After many years of only using the Sennheiser MKH 416 for sit-down interviews, I decided to upgrade my sound kit. I was going back and forth between the Sennheiser MKH 50 and the Schoeps CMC6 Preamp with MK41 Capsule, also known as the CMC641. The Schoeps is almost $800 more expensive than the Sennheiser. With budget in mind I wanted to make sure I was getting the best microphone for the money. I eventually decided on the Schoeps. One of the first times I used the mic for was Science Channel’s Through The Wormhole with Morgan Freeman. The interview was in an empty museum, empty glass shelves, glass walls, concrete floor, not a single soft object in the room, a sound recordist nightmare. I used a Tram TR50 lav on channel 1 and the Schoeps on channel 2. After carefully placing the boom just out of frame, I listened. Channel 1 sounded like a lav in a glass room, no surprise. Channel 2 sounded very natural, it was almost like not wearing headphones. The CMC641 has no perceived coloration of sound from off axis. If I had used my MKH 416 instead, I’m sure the audio would have been unusable due to the echo and reverberation. Even with the higher price tag, I am very happy with the Schoeps CMC641 in difficult locations. This microphone doesn’t have a built-in high-pass filter. Schoeps makes the CUT-1 filter to go between the MK41 Capsule and the CMC6 Preamp. For the few times I had to handhold the boom-pole with the CMC641, the variable high-pass filter on my mixer worked just fine. For now, I don’t think I need to spend the additional $654 to buy the CUT-1.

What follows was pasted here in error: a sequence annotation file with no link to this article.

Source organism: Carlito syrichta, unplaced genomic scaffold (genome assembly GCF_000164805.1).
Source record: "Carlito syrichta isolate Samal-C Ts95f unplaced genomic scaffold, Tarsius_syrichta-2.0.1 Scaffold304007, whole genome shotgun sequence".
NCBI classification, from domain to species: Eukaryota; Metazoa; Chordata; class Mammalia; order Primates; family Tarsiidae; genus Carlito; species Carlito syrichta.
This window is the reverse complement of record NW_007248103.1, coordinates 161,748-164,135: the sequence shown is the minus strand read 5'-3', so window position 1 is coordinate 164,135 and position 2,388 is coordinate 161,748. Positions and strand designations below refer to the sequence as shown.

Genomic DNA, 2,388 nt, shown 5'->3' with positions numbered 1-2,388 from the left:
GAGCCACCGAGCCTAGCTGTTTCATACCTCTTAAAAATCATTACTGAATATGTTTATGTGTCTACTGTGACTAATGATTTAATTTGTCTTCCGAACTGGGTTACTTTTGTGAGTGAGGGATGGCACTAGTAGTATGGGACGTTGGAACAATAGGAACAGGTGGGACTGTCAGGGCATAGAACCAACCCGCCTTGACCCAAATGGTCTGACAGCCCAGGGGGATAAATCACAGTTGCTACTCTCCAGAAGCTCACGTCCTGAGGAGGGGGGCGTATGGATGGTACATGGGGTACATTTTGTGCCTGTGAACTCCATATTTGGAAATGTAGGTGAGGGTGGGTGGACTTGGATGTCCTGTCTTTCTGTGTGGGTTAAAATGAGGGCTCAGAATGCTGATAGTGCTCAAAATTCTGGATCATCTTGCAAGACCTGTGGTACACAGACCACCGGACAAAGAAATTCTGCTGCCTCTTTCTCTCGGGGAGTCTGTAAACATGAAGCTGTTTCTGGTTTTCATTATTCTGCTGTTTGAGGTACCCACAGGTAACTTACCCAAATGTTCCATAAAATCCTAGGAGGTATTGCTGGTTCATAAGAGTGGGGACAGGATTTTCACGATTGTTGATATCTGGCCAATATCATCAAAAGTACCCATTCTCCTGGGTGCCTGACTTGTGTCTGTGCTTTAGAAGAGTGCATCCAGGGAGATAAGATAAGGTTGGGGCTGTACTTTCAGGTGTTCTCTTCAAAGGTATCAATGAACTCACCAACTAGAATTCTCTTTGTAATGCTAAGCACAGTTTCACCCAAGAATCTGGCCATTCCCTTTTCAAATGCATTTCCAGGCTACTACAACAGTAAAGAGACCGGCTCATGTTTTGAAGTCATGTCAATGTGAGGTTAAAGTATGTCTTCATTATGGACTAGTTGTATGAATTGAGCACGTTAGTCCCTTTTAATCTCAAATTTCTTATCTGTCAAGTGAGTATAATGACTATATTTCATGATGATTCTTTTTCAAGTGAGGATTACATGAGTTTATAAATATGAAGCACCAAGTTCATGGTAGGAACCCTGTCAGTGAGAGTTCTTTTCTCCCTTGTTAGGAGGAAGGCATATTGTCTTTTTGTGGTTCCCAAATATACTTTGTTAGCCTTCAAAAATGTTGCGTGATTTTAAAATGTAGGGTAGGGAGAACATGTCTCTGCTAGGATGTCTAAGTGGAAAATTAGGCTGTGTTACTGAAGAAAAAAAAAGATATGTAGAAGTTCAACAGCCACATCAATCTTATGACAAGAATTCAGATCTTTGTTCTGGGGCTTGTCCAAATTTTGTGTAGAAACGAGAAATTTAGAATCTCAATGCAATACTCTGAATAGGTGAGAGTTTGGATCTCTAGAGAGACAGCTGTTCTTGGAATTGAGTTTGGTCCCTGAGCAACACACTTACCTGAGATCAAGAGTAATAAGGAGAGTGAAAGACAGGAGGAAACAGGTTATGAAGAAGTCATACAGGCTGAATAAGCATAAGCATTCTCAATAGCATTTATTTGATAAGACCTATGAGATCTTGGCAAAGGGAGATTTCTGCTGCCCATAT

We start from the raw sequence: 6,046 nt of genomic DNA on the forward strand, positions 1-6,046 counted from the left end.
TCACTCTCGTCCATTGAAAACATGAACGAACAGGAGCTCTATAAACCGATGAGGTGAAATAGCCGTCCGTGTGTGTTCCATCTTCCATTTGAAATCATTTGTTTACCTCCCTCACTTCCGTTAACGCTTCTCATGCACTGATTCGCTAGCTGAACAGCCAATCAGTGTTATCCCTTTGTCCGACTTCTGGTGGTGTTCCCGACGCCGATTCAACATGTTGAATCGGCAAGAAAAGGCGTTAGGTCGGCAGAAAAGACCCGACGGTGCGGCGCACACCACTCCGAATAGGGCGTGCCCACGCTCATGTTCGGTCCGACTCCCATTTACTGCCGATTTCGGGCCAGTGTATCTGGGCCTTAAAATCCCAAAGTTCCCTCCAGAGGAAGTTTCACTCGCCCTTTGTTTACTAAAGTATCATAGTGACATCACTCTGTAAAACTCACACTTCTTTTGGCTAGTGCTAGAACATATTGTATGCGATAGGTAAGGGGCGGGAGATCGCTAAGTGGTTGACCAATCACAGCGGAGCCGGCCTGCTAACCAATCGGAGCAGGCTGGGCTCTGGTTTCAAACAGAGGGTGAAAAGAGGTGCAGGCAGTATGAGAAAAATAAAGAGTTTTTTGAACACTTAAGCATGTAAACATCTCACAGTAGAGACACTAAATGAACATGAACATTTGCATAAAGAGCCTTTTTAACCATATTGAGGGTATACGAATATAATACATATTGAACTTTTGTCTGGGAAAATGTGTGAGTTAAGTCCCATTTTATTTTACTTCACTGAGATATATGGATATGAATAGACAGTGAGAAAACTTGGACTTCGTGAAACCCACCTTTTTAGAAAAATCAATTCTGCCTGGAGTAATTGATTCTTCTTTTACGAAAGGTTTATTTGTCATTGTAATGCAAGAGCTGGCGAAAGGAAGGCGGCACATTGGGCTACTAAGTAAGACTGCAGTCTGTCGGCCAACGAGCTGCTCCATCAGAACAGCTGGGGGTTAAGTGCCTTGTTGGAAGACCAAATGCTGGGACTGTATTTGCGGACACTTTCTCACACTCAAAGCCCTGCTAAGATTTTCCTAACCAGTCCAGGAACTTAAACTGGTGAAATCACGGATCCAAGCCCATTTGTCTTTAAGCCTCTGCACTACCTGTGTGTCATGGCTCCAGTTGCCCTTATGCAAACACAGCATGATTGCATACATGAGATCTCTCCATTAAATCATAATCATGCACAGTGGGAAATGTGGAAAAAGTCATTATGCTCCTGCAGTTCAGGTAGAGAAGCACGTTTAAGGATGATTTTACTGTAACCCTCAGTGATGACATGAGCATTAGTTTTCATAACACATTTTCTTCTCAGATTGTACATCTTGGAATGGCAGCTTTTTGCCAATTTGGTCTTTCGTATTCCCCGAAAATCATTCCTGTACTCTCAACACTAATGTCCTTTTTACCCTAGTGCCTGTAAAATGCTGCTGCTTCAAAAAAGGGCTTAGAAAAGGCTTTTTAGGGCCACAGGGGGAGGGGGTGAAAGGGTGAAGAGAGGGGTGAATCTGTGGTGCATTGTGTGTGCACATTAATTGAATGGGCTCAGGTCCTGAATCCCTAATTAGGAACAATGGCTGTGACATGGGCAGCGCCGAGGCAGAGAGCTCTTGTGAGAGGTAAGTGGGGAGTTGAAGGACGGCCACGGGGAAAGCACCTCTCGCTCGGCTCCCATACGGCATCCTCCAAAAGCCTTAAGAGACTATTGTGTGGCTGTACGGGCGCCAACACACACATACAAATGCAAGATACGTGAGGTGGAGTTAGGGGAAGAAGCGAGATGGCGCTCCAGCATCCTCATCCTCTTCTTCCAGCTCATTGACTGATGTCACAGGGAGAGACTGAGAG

Excellent- The CMC641 Performs just as you would expect a mic from Schoeps would. A bit more expensive than other super-cardioid microphones, but worth the money.
$1,918.00 (CMC6 Preamp with MK41 Capsule)
Natural, Transparent Sound.
Almost no coloration to the sound.
Higher handling noise. A good shock-mount will help with this.
More susceptible to moisture and humidity (though I’ve never had this issue.)